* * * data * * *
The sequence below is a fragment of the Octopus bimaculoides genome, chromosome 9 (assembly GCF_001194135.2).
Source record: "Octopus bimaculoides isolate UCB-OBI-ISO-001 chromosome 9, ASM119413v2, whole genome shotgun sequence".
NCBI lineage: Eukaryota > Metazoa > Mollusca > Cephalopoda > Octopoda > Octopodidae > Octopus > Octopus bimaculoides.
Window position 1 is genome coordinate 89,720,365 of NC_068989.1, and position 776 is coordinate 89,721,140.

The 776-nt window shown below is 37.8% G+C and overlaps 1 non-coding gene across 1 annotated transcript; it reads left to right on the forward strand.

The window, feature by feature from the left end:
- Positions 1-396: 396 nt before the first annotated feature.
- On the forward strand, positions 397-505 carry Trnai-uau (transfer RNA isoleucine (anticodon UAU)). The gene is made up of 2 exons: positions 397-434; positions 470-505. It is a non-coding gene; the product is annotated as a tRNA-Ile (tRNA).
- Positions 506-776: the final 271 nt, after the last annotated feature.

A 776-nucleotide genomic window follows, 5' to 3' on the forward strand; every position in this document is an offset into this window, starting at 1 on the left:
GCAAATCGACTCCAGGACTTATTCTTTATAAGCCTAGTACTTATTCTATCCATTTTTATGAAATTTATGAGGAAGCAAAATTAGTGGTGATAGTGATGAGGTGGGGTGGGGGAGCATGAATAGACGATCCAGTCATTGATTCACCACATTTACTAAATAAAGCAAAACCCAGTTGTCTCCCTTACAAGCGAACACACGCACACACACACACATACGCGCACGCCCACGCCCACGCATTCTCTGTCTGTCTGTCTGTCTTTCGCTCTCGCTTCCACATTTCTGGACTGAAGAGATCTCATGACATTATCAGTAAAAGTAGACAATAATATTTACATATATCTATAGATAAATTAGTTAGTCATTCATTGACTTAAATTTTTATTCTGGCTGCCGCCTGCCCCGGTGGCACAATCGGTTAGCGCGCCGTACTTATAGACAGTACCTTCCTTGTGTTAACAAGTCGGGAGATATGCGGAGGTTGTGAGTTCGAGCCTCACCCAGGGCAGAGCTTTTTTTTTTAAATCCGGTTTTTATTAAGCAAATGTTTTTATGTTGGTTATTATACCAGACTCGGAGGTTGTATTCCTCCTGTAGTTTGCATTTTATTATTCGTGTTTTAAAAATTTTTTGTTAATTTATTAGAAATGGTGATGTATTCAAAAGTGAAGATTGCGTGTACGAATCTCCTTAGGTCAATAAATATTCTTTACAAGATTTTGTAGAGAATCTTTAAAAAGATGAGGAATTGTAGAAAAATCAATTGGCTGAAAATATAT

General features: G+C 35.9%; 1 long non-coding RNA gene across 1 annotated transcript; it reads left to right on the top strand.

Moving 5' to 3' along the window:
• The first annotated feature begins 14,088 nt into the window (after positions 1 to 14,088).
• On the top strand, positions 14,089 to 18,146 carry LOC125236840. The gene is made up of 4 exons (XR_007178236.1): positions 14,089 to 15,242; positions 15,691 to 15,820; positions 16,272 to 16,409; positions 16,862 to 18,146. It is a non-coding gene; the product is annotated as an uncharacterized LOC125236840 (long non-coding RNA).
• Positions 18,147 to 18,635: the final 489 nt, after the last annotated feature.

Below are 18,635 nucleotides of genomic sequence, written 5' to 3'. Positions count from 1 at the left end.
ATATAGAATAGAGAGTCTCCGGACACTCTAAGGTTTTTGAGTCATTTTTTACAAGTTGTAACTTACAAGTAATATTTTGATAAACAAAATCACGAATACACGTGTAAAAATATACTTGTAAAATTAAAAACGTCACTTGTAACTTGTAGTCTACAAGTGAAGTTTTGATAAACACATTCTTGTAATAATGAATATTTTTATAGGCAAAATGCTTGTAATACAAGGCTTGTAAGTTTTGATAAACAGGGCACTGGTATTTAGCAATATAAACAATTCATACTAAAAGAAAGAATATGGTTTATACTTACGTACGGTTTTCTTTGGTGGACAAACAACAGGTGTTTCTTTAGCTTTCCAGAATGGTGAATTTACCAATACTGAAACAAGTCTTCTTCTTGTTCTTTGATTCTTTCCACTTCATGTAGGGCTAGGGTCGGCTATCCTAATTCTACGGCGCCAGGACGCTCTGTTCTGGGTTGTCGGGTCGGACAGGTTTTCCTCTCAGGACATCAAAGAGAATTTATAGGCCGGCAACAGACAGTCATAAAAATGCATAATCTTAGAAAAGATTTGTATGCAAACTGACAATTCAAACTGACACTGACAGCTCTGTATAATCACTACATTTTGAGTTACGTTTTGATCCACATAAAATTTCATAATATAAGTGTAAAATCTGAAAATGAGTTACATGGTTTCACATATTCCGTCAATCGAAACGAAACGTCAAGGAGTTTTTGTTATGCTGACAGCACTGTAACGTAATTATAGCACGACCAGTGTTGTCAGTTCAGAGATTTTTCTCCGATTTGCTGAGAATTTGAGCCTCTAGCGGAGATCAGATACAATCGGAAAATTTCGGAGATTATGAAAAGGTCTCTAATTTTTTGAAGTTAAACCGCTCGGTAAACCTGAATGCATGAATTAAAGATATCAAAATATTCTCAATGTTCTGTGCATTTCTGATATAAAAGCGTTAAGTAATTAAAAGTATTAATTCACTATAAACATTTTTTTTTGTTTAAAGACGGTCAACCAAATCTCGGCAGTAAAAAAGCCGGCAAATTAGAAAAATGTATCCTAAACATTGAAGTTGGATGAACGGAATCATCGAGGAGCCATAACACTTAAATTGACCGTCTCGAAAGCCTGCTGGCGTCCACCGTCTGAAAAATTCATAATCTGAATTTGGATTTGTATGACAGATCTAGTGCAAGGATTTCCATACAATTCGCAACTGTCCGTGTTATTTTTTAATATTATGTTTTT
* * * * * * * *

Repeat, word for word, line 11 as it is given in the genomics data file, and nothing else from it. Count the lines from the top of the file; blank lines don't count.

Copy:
GCAAATCGACTCCAGGACTTATTCTTTATAAGCCTAGTACTTATTCTATCCATTTTTATGAAATTTATGAGGAAGCAAAATTAGTGGTGATAGTGATGAGGTGGGGTGGGGGAGCATGAATAGACGATCCAGTCATTGATTCACCACATTTACTAAATAAAGCAAAACCCAGTTGTCTCCCTTACAAGCGAACACACGCACACACACACACATACGCGCACGCCCACGCCCACGCATTCTCTGTCTGTCTGTCTGTCTTTCGCTCTCGCTTCCACATTTCTGGACTGAAGAGATCTCATGACATTATCAGTAAAAGTAGACAATAATATTTACATATATCTATAGATAAATTAGTTAGTCATTCATTGACTTAAATTTTTATTCTGGCTGCCGCCTGCCCCGGTGGCACAATCGGTTAGCGCGCCGTACTTATAGACAGTACCTTCCTTGTGTTAACAAGTCGGGAGATATGCGGAGGTTGTGAGTTCGAGCCTCACCCAGGGCAGAGCTTTTTTTTTTAAATCCGGTTTTTATTAAGCAAATGTTTTTATGTTGGTTATTATACCAGACTCGGAGGTTGTATTCCTCCTGTAGTTTGCATTTTATTATTCGTGTTTTAAAAATTTTTTGTTAATTTATTAGAAATGGTGATGTATTCAAAAGTGAAGATTGCGTGTACGAATCTCCTTAGGTCAATAAATATTCTTTACAAGATTTTGTAGAGAATCTTTAAAAAGATGAGGAATTGTAGAAAAATCAATTGGCTGAAAATATAT